• Keep a sleep routine: Try to go to bed and wake up at the same time every day. Maintain a regular schedule. Use the bedroom only on bedtime.
  • Exercise: Do exercises! Daily physical activity helps people sleep better. But note that it’s important to avoid vigorous activity for several hours before bedtime.
  • Sleep environment: Create a sleep environment that is dark, quiet, safe and comfortable.
  • Avoid caffeine after 3 p.m.: Note that the effect of caffeine can last much longer than 5 hours.
  • Limit naps: If you need them, make them shorter. Set a timer when you go for a rest during the day.
  • No eat or drink too much right before bedtime: Eat/Drink three hours or more before going to bed.

7. Why sleeping pills aren’t the ideal way of treating insomnia?

Sleeping pills are usually not the best solution. In fact, they should be avoided because they are usually bad for brain function. Besides, sleeping pills have risks and side effects, especially for seniors, in both the short-term and long-term.

What are common side effects of sleeping pills?

  • Burning or tingling in hands, arms, feet, or legs;
  • Appetite changes;
  • Dry mouth or throat;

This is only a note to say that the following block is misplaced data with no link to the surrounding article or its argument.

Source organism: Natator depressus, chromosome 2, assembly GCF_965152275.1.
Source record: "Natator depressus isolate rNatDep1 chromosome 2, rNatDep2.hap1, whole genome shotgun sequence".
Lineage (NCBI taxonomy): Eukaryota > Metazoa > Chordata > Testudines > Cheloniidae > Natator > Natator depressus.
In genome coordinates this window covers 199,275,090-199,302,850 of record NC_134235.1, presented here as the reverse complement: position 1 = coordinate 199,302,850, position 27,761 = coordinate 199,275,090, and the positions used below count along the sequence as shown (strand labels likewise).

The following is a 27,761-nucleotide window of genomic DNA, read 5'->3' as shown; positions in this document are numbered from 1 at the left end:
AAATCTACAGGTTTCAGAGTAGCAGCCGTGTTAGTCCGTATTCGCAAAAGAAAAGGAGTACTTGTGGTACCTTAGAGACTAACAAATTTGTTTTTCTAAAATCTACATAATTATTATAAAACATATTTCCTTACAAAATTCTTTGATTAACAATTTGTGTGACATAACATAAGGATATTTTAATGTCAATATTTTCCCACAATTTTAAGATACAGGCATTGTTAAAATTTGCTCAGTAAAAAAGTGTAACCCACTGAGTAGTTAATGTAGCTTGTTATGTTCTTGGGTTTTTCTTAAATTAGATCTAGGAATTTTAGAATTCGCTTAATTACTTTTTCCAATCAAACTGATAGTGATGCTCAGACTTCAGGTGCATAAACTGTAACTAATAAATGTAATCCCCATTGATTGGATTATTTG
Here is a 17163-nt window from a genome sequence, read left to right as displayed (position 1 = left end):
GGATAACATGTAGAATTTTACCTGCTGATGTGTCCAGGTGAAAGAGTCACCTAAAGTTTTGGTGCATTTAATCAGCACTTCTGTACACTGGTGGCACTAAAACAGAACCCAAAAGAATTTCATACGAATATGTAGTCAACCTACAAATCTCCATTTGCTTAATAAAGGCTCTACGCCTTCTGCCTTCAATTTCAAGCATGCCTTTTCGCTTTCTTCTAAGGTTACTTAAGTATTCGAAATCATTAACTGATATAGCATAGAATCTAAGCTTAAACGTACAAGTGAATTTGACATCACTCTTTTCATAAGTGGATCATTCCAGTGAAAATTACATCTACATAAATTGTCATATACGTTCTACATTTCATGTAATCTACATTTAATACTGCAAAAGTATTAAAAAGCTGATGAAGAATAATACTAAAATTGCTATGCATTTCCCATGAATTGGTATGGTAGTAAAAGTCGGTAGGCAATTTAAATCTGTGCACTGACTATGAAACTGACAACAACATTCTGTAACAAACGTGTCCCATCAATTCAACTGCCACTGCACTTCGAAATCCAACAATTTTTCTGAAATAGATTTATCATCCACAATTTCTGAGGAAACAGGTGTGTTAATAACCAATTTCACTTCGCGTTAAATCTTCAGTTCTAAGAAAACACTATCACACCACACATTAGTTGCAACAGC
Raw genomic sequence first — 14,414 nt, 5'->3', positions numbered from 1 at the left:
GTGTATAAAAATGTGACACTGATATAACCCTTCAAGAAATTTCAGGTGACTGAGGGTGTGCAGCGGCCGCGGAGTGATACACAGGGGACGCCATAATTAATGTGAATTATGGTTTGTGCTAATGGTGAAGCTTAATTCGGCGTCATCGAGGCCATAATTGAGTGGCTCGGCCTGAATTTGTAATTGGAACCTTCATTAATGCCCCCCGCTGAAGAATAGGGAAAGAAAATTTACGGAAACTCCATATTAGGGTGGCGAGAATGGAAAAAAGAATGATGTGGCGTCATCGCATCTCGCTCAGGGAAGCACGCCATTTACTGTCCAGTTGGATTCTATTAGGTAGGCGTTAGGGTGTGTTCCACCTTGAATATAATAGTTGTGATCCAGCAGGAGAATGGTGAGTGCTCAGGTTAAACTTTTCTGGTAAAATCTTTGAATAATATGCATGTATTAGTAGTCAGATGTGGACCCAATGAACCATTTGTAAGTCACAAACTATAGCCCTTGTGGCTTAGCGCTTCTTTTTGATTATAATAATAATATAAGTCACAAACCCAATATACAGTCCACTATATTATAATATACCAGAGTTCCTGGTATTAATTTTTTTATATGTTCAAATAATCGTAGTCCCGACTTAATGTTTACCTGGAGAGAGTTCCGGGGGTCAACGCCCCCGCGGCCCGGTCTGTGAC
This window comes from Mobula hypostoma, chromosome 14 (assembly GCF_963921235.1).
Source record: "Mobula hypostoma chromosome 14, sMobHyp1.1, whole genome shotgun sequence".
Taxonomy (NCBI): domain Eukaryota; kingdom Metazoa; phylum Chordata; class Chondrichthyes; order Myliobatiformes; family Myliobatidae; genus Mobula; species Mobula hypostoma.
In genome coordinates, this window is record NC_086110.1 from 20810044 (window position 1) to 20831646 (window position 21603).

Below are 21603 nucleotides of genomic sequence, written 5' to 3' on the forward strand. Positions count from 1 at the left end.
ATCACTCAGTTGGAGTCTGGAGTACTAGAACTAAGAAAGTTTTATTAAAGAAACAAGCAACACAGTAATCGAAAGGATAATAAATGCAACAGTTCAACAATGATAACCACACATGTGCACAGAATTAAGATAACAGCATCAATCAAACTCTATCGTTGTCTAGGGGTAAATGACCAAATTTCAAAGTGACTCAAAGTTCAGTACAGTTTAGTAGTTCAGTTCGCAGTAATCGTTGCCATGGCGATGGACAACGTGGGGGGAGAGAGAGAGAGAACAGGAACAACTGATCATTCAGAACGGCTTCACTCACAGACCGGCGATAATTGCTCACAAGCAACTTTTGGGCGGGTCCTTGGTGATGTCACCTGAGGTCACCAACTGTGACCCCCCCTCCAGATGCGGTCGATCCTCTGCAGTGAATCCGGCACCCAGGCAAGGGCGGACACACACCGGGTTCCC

• Gas;
  • Constipation and/or Diarrhea;
  • Stomach pain and/or tenderness;
  • Difficulty keeping balance;
  • Dizziness;
  • Drowsiness;
  • Headache;
  • Heartburn;
  • Problems with focus and/or memory.

8. How Much Sleep do You Need? And How Much Sleep do Seniors Need?

The short answer to this question is, seniors (65 or plus) sleep range is 7 to 8 hours. In fact, most adults need 7 or 8 hours of sleep each night to feel rested and alert and this is especially true for people age 65 or older. Unfortunately, this isn’t the case for most of seniors that sleep usually 5 to 7 hours per night.

As I’ve been observing with my mom, as we grow old, we may have changes in your sleep patterns. Surely, the amount of sleep we need varies on many factors, but age is a very relevant one.

A senior clinical physiologist in neurophysiology and sleep at Bupa Cromwell Hospital, Ana Noia, told The Independent that while how much sleep someone needs can vary according to each person, as a standard rule how much sleep someone needs will change with age. Additionally, I took the study made by The Center for Disease Control and Prevention (CDC) that also have its results of amount sleep need for each age and compile into one table: